Piano Magic – Life Has Not Finished With Me Yet
After 3 years Piano Magic have returned with their new record ‘Life Has Not Finished With Me Yet’, on Second Language. Full of eerie ambience and deep poetic imagery, there’s plenty for those familiar with the group and, as always, something new to mix it up a bit.
Beginning with the short cello piece ‘Matin’ the tone is set to “safe”, with the band’s usual melancholy and prettiness. The first real song on the record, ‘Judas’, is an excellent rhythmic warning in ode to The Bible’s famous backstabber: “your name is assured in the history books/the ink it has settled on fear/but do not get attached to your throne/the price of betrayal is dear.” With a steady beat and funky bass-line it’s certainly a foot-tapper and surely one of Piano Magic‘s most accessible songs to date. Followed on by a Spanish acoustic roll is ‘The Slightest of Threads’; groggy and constant, you won’t believe the grand explosion of sound this becomes. ‘Chemical (20mgs)’ is another strong one, certainly another catchy one which suggests that the group are attempting (slowly) to move away from their more isolating roots. The production of this record, as always with Piano Magic, is excellent; the song is ordained with glitchy splutters and dissolving acid drops whilst percussive taps spit around the listener’s head (do yourself a favour and play this in headphones).
For every bit of hook and drum these guys seem to have been building up recently though, it seems that the record is still full of that old filler… deep ambience, soaked in reverb, with, at times, not very much going on. The worst offender on the record is ‘The Way We Treat Animals’, a meandering, gentle jam that drags on somewhat for almost 7 minutes. Also falling in the filler jar is the ridiculous, unnecessary 16-second ‘Reprise’ and ‘You Don’t Need ToTell Me’, with its rather dull and obvious astronomical lyricism: “your rationale is fading/it’s fading like a star/amongst these constellations/you always found hope/but now I see a worried man/behind the telescope”.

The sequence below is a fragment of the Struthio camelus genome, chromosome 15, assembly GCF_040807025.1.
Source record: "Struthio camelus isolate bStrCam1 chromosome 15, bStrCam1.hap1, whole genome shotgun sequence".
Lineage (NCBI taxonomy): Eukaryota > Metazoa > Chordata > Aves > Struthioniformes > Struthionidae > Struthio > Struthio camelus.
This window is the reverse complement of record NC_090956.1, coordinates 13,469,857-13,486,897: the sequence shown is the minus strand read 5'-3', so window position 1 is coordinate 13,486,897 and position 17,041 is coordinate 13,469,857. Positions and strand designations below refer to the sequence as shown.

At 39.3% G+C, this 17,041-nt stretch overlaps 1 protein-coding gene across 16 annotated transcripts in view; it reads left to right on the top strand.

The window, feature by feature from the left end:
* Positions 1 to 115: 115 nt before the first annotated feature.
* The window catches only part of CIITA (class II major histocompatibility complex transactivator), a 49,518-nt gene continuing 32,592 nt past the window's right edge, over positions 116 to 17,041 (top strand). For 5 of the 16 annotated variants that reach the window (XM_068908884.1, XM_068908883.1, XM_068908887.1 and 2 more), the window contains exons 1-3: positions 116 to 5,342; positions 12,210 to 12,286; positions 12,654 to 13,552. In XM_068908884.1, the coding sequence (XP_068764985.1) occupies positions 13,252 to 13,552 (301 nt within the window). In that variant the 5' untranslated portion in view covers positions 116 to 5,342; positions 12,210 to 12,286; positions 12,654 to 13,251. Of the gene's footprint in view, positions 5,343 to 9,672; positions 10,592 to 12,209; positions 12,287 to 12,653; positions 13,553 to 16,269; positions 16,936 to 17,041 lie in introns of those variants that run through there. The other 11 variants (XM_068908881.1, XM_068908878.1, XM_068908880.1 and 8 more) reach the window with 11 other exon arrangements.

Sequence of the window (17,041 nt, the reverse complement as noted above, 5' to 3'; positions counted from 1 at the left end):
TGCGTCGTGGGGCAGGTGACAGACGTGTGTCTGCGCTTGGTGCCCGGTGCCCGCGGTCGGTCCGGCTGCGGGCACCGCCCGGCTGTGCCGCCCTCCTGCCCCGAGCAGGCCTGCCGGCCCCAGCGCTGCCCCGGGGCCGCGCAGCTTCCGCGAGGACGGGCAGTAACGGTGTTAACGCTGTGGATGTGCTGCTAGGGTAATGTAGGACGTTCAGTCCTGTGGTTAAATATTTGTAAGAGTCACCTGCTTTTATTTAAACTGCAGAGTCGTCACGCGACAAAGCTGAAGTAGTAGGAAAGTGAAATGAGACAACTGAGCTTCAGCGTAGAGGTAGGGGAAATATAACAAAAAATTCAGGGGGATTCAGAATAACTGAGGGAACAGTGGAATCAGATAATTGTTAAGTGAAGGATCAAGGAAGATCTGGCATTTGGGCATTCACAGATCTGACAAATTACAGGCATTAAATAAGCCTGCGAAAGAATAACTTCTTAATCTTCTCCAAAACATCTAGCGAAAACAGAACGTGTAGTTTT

This is not to say that the album is a complete loss, at all. Please do not read this as a pan, as there’s a vast amount of new ground for the group which shows some amazing potential for a new, adaptable Piano Magic. For example, ‘Higher Definition’, which has all the groove and drive of some of the more upbeat post-something-or-other bands such as Battles, Eraas (formerly APSE) and Woodsman. There are moments in this record that make you want to get up and move and there are moments full of that same old sombre glory. Other noteworthy tracks are ‘Sing Something’, lifted straight from the Church of David Lynch: tense, beautiful, haunting, and ‘Lost Antiphony’, an instrumental which will appeal to any Six Organs of Admittance fan for sure.
‘Life Has Not Finished With Me Yet’ is a good record that sadly loses steam around halfway. Dark glitchy elements creep in and around the listener’s head, whilst the usual spooky lyrics and instrumentation sit and play nice together. The strongest moments are largely the more driving and experimental, as electronic programming and percussion largely takes the lead. As always, all performance is excellent with the group, but there’s a lot of moments where you find yourself disengaged or checking the time. This is, essentially, another Piano Magic record (of which there are now many). The group have always seemed to aim for the British office-worker, to come home and relax to with some lovely scented candles and a nice bottle of wine; this record’s no exception from the theory, but it’s hard to pull yourself away from that thought in the back of your mind after listening… “Didn’t I just read that Dead Can Dance have a new album soon?”
Out now on Second Language Music.
Posted by Jake Murray.
Tags: album review, Jake Murray, Life Has Not Finished With Me Yet, Piano Magic, Second Language Music